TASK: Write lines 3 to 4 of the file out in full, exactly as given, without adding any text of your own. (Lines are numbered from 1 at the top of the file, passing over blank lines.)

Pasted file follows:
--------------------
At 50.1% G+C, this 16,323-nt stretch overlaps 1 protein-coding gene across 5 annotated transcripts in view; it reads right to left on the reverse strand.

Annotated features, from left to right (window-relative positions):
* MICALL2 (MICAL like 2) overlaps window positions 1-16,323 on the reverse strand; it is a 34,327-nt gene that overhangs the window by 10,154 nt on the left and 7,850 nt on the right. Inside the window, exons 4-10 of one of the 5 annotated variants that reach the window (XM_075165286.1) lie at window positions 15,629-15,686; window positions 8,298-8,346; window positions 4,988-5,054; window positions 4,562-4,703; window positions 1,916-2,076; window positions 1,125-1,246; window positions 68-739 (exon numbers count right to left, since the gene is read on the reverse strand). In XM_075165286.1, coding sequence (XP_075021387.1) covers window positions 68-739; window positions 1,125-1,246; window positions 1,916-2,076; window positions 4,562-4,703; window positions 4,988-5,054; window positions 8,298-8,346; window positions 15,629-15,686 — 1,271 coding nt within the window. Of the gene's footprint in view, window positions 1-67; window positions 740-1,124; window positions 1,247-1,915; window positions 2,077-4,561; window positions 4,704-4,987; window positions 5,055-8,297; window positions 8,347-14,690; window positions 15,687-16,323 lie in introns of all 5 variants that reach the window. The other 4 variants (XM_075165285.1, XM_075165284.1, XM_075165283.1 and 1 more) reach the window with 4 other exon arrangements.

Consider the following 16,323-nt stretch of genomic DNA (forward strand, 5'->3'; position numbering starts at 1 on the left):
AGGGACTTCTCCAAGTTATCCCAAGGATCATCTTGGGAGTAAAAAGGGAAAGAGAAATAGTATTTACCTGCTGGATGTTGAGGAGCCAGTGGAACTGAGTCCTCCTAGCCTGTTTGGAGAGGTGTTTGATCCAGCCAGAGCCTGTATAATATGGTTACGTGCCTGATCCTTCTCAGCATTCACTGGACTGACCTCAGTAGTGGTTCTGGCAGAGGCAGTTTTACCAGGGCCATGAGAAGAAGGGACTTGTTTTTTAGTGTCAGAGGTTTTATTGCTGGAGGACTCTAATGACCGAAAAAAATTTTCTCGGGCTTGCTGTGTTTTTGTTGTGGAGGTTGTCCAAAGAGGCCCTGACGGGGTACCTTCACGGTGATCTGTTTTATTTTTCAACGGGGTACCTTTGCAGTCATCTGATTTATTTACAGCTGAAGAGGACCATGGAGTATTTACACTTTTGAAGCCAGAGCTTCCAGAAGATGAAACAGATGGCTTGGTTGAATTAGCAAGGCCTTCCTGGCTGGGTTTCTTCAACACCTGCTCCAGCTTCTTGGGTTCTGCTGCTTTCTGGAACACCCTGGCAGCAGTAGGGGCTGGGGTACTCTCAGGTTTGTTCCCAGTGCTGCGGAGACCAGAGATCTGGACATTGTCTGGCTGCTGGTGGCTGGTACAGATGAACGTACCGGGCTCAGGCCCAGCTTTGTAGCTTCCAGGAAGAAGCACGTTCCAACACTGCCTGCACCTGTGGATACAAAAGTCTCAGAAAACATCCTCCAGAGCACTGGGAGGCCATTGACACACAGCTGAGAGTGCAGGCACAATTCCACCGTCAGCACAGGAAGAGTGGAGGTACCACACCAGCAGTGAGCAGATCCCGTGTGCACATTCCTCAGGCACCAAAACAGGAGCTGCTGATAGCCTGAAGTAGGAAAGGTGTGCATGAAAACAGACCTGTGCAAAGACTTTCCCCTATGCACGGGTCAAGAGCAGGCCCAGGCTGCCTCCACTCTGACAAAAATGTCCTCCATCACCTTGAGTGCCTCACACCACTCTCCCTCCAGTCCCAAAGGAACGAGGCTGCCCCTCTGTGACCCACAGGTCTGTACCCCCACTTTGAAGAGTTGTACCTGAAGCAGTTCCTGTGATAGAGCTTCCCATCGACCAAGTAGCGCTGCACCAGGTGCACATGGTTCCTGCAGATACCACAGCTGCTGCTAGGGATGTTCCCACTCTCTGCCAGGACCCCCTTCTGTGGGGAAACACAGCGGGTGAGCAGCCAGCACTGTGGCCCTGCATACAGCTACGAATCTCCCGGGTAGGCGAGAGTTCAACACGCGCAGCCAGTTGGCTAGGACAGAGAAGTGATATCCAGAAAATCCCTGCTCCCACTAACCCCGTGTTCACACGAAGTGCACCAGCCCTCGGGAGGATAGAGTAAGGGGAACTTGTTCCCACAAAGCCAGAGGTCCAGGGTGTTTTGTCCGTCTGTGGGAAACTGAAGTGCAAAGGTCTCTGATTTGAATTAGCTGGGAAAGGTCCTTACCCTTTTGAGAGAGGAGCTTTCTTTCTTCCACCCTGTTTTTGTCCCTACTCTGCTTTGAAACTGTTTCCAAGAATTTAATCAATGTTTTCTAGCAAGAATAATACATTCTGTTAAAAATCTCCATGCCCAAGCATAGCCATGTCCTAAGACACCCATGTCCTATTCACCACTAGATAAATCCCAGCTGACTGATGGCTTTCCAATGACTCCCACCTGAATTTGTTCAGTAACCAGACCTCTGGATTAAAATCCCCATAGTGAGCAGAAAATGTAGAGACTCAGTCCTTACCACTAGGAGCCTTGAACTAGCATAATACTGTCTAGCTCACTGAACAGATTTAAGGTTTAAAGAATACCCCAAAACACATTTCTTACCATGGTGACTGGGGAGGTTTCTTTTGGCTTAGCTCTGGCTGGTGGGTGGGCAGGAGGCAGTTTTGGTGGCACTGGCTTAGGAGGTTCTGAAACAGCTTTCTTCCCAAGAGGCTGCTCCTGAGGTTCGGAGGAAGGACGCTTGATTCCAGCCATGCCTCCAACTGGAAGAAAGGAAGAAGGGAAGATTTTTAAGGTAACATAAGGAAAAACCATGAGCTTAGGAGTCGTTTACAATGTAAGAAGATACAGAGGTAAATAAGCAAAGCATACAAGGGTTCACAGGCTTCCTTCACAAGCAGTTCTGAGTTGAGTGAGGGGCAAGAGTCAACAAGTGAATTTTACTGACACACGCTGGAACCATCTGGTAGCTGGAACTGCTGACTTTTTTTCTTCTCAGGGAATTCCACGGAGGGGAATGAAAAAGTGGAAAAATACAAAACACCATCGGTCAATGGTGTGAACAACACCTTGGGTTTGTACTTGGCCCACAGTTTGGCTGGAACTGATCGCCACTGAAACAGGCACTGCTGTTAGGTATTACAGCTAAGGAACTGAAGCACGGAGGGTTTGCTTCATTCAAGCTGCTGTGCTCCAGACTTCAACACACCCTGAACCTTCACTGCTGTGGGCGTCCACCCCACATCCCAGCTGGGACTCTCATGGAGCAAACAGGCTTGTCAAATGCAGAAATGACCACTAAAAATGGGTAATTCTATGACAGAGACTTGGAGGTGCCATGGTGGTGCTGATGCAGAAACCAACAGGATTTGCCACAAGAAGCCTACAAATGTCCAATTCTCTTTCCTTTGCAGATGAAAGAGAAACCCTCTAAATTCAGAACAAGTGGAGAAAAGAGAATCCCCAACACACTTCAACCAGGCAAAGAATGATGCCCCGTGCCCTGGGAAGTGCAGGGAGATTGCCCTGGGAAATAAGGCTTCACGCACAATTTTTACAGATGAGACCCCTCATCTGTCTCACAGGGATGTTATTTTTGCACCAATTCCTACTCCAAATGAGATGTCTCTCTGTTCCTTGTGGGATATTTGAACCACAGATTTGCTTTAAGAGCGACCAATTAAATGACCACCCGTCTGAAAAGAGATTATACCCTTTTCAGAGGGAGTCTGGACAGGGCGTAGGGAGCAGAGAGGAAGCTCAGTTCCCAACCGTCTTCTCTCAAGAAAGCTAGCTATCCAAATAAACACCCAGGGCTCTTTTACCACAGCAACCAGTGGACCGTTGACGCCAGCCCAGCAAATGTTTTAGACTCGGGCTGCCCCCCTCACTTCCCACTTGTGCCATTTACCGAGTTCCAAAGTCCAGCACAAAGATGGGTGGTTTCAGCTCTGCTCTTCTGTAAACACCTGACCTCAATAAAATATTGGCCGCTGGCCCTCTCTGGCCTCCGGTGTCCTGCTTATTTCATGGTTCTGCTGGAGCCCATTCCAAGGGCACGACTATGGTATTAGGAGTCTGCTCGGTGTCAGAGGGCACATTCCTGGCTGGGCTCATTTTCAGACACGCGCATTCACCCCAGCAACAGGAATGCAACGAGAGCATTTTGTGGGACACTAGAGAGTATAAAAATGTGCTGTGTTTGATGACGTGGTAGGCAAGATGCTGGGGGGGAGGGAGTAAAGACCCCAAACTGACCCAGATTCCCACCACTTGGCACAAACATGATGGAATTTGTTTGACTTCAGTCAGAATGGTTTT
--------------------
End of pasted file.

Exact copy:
* MICALL2 (MICAL like 2) overlaps window positions 1-16,323 on the reverse strand; it is a 34,327-nt gene that overhangs the window by 10,154 nt on the left and 7,850 nt on the right. Inside the window, exons 4-10 of one of the 5 annotated variants that reach the window (XM_075165286.1) lie at window positions 15,629-15,686; window positions 8,298-8,346; window positions 4,988-5,054; window positions 4,562-4,703; window positions 1,916-2,076; window positions 1,125-1,246; window positions 68-739 (exon numbers count right to left, since the gene is read on the reverse strand). In XM_075165286.1, coding sequence (XP_075021387.1) covers window positions 68-739; window positions 1,125-1,246; window positions 1,916-2,076; window positions 4,562-4,703; window positions 4,988-5,054; window positions 8,298-8,346; window positions 15,629-15,686 — 1,271 coding nt within the window. Of the gene's footprint in view, window positions 1-67; window positions 740-1,124; window positions 1,247-1,915; window positions 2,077-4,561; window positions 4,704-4,987; window positions 5,055-8,297; window positions 8,347-14,690; window positions 15,687-16,323 lie in introns of all 5 variants that reach the window. The other 4 variants (XM_075165285.1, XM_075165284.1, XM_075165283.1 and 1 more) reach the window with 4 other exon arrangements.

Consider the following 16,323-nt stretch of genomic DNA (forward strand, 5'->3'; position numbering starts at 1 on the left):